Sri Chinmoy canon is a publishing series that strives to pursue a tight academic profile. Such a publishing series is meant to offer itself as a reference for future scholarly works.
Prof. Lambert, who offered vital support in many aspects of the project, offered the name Sri Chinmoy canon in the scholarly sense from Literary Criticism.
In his words,
By calling Sri Chinmoy’s first editions editio princeps we chose to follow classical scholarship criteria. Not because we consider Sri Chinmoy’s work antique, but because we believe it is among the few post “classical antiquity” works to rightly deserve to be considered a classicus, designating by that term superiority, authority and perfection.
The monumental work Sri Chinmoy is offering to mankind is awe-inspiring and supremely pre-eminent, in proportions and quality. It is manifest that Sri Chinmoy’s work – which we feel right to call the Sri Chinmoy canon – will be of profound help and source of enlightenment to anyone seeking a higher wisdom, truth and reality supreme.
As used in academia, the word “canon” relates to the literary world (see OED entry below), meaning to confer and convey academic status and academic standard to Sri Chinmoy’s works.
In that context, the word canon has a neutral stand and a universal access.
Any writer has the right to call his work “Opus”, or “Oeuvre”, nobody will oppose that name. But only few have the authority and privilege to have their work designated as canon. That honour can really be accorded only by academia or scholars.
As somebody else put it, “Canon is an excellent word to summarize this series. It conveys dignity, lofty academic attainment, a sense of great achievement and legacy.
It would be hard to find a better term for collections of Sri Chinmoy’s published writings.”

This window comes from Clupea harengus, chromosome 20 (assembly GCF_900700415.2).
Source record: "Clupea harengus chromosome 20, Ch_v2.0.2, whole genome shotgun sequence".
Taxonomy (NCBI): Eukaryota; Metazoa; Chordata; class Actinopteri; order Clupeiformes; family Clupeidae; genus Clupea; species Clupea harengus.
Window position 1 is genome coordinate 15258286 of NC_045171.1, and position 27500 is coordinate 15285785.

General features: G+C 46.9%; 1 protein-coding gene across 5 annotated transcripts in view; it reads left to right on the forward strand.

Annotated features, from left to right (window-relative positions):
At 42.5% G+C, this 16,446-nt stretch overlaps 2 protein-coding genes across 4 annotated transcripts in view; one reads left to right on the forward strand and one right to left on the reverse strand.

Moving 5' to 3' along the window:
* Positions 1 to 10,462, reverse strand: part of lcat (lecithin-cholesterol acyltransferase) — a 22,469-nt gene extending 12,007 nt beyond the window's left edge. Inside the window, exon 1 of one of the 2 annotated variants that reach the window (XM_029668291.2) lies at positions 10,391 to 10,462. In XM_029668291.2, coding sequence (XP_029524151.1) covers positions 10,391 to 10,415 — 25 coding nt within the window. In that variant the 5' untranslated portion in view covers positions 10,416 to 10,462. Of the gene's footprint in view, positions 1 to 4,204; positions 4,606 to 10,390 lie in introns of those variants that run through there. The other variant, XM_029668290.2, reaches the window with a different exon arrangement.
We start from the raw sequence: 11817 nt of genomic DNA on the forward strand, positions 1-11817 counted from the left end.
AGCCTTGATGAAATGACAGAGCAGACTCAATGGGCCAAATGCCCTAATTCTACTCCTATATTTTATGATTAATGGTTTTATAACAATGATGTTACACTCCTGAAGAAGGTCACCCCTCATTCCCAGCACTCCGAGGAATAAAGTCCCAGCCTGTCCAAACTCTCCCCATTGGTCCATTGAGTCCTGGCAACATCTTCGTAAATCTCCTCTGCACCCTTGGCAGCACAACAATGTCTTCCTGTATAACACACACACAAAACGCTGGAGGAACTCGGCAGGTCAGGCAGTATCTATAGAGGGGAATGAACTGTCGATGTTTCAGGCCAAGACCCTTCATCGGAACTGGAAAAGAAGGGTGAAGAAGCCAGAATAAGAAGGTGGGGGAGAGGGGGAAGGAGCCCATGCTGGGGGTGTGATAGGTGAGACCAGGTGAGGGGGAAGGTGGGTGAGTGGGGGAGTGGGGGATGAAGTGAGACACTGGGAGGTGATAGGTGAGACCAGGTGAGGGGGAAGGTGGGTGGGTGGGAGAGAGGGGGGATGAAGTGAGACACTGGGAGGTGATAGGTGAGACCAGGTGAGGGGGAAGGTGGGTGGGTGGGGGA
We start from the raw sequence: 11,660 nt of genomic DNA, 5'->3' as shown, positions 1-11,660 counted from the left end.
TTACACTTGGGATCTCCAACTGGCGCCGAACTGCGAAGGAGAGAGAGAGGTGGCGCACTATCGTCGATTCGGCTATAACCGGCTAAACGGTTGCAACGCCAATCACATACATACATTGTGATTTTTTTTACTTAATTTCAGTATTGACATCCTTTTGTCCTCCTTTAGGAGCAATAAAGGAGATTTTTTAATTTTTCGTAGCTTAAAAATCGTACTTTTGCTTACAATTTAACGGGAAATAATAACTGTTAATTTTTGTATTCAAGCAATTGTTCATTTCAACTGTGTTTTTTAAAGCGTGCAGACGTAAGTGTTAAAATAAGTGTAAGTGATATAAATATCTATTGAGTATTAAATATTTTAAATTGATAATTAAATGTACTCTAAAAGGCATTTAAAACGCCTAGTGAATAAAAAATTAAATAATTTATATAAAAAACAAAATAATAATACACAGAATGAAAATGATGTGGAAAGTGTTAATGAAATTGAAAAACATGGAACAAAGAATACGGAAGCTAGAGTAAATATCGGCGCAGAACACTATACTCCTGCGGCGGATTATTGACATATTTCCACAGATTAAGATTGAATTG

▸ a.a A body of literary works traditionally regarded as the most important, significant, and worthy of study; those works of esp. Western literature considered to be established as being of the highest quality and most enduring value; the classics (now freq. in the canon). Also (usu. with qualifying word): such a body of literature in a particular language, or from a particular culture, period, genre, etc.
1929 Amer. Lit. 1 95 Those who read bits of Mather with pleasure will continue to feel that those bits cannot be excluded from the canon of literature until much excellent English ‘utilitarian’ prose is similarly excluded. 1953 W. R. Trask tr. E. R. Curtius European Lit. & Lat. Middle Ages xiv. 264 Of the modern literatures, the Italian was the first to develop a canon. 1989 Times Lit. Suppl. 7 July 739 My Secret History‥alludes to half the modernist canon, from Eliot to Hemingway to Henry Miller. 1999 N.Y. Rev. Bks. 4 Nov. 29/2 The canon was under attack from feminists and social historians who saw it as the preserve of male and bourgeois dominance.
b.b In extended use (esp. with reference to art or music): a body of works, etc., considered to be established as the most important or significant in a particular field. Freq. with qualifying word.
1977R. Macksey in Compar. Lit. 92 1188 The author concentrates on six major works in the operatic canon, masterpieces by two towering figures in the history of Western music. 1985 Washington Post 5 July x12/1 What looks like spaghetti Bolognese and keeps fresh on the shelf for 50 years? Japanese plastic food, the real-as-life models that restaurants in Japan use for the prosaic business of window display, and that visitors have gleefully added to the canon of pop art. 1995 Independent (Nexis) 10 Dec. 2 Mick taught himself to play the guitar and spent ‘a great deal of time’ studying songwriting; not just the soul and R’n’B legends‥but the whole rock canon—the Rolling Stones and Led Zeppelin and the Velvet Underground, but especially The Beatles. 1998 Herald (Glasgow) 3 Sept. 22 The concept has settled comfortably into the canon of accepted biological theory.